Read the full profile
Geography, climate and population
The Kingdom of Swaziland is located in southeastern Africa. It is a landlocked country bordered by Mozambique to the east and the Republic of South Africa on all other sides. It has a total area of 17 360 km2. The country is mostly mountainous and hilly, with some moderate sloping plains.
For administrative purposes the country is divided into four districts, each of which is administered by a Regional Administrator:
- Hhohho in the north, with its administrative headquarters in Mbabane;
- Manzini in the centre, with headquarters in Manzini;
- Shiselweni in the south, with headquarters in Nhlangano;
- Lubombo in the east, with headquarters in Siteki.
Two major systems of land tenure exist in Swaziland. Title Deed Land (TDL) is privately owned land and is used mainly for ranching, forestry or estate production of crops such as sugar cane, citrus and pineapples. It covers 46 percent of the country. Swazi Nation Land (SNL), which is land held in trust by the King for the Swazi people, covers the remaining 54 percent of the country.
The country is divided into four agro-ecological zones, based on elevation, landforms, geology, soils and vegetation. The Highveld, Middleveld and Lowveld occupy about one-third of the country each, while the Lubombo Plateau occupies less than one-tenth of the country.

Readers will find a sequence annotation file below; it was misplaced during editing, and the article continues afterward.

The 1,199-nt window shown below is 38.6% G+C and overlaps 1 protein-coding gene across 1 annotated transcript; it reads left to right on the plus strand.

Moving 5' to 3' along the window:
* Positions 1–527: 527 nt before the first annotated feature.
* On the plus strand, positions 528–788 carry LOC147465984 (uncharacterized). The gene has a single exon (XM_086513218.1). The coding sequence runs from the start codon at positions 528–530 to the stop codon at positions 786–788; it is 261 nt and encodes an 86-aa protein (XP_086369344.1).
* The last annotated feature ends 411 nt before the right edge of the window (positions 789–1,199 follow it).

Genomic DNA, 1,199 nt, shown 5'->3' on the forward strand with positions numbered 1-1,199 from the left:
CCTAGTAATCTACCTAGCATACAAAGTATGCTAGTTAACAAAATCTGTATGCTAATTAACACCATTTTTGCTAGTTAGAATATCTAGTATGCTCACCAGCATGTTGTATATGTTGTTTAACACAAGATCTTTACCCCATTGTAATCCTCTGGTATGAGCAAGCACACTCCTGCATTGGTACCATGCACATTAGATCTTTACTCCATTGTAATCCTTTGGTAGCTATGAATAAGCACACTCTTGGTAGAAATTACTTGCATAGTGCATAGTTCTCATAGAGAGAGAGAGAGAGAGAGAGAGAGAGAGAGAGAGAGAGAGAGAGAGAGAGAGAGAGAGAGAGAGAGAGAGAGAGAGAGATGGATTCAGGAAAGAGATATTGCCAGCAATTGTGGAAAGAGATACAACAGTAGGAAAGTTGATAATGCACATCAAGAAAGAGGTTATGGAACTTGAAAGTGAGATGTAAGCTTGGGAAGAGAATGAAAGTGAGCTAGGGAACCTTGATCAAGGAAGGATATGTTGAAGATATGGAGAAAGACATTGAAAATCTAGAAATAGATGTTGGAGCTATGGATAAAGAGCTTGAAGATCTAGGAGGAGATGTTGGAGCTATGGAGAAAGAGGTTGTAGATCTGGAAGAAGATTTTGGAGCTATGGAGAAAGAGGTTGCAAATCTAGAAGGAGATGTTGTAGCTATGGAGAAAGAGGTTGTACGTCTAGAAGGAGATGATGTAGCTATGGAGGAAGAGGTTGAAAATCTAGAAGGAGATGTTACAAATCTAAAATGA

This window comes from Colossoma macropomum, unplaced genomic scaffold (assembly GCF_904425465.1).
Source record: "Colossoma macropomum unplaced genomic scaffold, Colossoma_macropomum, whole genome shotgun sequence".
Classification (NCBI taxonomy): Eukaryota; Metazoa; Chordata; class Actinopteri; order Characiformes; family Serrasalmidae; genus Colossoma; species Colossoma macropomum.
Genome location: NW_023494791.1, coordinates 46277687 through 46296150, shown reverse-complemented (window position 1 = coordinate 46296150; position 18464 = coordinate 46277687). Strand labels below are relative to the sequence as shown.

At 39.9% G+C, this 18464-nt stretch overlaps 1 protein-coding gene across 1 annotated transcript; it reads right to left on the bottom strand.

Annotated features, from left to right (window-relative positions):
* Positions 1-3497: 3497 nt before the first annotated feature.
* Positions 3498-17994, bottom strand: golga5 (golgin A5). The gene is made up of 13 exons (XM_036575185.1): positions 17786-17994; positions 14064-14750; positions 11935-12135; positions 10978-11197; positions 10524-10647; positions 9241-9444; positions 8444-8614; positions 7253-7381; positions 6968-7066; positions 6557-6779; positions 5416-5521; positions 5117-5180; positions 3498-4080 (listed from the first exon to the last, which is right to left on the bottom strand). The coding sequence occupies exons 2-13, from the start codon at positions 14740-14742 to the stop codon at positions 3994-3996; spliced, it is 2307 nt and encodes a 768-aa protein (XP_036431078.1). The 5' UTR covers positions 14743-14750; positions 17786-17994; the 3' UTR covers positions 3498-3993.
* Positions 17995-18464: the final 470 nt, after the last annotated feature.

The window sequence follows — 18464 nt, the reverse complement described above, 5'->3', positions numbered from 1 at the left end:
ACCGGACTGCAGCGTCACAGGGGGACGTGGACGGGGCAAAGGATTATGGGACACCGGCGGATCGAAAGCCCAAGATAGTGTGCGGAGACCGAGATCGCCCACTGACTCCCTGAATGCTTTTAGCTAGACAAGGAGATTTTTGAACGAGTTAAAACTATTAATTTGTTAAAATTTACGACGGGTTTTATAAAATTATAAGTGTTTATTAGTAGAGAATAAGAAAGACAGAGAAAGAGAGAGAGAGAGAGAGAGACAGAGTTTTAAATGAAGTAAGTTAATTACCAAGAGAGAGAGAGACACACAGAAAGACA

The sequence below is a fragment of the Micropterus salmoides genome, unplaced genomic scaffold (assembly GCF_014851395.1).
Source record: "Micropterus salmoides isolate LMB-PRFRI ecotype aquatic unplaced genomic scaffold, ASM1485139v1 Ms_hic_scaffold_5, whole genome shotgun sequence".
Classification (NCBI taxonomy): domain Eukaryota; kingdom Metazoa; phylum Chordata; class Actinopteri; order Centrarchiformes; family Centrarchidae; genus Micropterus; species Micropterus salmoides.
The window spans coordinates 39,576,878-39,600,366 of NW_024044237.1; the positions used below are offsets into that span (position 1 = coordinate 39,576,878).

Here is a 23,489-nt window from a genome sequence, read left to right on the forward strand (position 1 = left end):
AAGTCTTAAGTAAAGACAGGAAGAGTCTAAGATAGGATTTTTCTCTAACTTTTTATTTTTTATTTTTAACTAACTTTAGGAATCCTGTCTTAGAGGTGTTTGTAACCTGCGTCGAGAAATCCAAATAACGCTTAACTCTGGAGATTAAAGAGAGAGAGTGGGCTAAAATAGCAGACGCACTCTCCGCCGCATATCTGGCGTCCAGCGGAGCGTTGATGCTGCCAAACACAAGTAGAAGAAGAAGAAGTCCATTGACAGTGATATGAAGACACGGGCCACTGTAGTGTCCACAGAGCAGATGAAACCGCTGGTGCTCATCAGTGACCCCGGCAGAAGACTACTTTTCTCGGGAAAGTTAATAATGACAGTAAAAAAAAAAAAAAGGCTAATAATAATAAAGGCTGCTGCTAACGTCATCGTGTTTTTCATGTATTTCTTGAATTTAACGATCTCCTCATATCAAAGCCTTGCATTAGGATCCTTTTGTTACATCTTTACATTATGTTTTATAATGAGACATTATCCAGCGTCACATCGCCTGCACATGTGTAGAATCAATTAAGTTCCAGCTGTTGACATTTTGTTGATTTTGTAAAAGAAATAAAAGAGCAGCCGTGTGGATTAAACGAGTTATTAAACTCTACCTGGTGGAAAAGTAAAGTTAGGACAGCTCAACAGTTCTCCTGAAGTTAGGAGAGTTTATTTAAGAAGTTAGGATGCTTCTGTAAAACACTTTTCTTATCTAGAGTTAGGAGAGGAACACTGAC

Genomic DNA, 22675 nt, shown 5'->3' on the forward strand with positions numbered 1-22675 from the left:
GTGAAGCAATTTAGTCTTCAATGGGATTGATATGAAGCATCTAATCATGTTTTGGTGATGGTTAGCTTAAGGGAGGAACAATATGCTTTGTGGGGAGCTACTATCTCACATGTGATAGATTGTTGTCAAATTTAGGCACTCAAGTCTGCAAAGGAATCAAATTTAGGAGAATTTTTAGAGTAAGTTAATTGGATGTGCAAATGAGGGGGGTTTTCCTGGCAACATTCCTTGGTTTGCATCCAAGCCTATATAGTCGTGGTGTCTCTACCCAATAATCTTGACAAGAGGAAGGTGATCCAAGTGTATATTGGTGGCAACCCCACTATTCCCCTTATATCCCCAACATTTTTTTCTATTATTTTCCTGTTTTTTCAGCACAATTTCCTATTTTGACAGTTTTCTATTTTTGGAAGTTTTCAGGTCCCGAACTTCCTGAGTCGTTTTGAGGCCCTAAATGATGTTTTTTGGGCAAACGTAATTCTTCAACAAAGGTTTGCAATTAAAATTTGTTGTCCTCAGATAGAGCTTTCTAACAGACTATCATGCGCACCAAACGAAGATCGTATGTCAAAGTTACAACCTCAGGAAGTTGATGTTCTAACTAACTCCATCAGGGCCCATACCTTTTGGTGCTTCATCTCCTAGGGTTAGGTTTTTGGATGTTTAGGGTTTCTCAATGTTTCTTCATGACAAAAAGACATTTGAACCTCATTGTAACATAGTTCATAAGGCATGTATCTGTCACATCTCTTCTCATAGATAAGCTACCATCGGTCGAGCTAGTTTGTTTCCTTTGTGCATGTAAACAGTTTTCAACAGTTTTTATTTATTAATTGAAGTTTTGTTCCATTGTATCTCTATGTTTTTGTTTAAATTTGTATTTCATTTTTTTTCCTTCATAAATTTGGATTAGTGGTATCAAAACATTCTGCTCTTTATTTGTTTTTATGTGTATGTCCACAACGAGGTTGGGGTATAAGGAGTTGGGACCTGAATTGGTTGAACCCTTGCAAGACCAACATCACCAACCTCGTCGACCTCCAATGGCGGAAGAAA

Swaziland has a subtropical climate with summer rains. About 75 percent of the precipitation falls from October to March. The climatic conditions range from sub-humid and temperate in the Highveld to semi-arid in the Lowveld. The national long-term average rainfall is 788 mm/year. Table 1 gives the rainfall for the different ecological zones.
The country’s population was about 1.1 million in 2004, of which 76 percent are rural (Table 2). The population density is 62 inhabitants/km2. About 52 percent of the population is female, while 48 percent are males. The annual population growth was estimated at 2.9 percent in 1998 and had declined to 1.9 percent in 2002. One reason for the decline is the impact of HIV/AIDS that has led to high mortality.
Clean water supply coverage, in the form of taps in houses, taps outside houses, community taps and boreholes, is 42 percent for the rural population and 87 percent for the urban population (Table 2). Rivers and unprotected wells are the main source of household water for people in the countryside with 67 percent of the rural population relying on them.